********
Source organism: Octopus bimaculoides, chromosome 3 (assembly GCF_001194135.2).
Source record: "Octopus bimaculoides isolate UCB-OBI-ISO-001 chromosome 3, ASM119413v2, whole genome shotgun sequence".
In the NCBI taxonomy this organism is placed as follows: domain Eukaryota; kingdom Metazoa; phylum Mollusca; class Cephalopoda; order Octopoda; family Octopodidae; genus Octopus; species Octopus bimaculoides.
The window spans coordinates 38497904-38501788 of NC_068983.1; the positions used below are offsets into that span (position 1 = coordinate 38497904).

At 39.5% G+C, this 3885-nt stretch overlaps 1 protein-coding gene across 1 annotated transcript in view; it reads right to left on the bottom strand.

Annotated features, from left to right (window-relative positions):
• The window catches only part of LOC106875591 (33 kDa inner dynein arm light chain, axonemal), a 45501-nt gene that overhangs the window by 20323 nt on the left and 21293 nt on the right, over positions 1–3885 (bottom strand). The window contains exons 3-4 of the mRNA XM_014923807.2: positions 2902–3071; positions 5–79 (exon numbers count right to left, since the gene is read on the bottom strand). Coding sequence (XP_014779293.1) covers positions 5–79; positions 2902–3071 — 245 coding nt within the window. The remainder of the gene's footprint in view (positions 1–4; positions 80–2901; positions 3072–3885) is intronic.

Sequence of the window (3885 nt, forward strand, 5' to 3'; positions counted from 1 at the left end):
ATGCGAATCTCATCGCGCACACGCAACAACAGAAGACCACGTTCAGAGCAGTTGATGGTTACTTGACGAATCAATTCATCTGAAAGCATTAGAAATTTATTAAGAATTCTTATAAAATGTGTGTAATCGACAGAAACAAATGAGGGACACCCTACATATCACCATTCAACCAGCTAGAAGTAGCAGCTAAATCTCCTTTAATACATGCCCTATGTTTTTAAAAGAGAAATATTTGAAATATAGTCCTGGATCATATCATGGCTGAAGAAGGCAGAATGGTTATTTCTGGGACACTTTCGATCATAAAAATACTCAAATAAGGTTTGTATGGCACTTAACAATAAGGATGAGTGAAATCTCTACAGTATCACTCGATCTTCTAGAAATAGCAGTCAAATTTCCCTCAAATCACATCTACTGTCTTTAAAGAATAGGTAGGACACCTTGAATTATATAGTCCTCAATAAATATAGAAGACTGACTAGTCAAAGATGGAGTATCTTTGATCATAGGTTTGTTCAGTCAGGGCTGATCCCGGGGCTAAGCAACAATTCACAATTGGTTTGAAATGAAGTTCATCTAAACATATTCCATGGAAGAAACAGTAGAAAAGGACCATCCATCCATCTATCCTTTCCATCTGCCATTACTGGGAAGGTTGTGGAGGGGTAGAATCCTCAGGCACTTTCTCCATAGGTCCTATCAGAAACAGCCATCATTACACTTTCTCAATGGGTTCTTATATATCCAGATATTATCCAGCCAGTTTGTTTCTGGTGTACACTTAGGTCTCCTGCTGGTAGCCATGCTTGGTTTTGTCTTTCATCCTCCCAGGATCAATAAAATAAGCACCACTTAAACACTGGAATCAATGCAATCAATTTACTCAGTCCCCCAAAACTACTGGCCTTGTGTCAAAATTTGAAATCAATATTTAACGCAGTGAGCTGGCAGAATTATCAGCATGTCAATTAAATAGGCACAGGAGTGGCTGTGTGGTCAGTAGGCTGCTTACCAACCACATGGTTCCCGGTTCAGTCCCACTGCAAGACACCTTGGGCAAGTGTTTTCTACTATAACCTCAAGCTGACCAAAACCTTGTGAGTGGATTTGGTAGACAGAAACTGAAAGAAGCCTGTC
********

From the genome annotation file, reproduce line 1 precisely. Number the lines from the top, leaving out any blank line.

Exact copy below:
Source organism: Octopus bimaculoides, chromosome 3 (assembly GCF_001194135.2).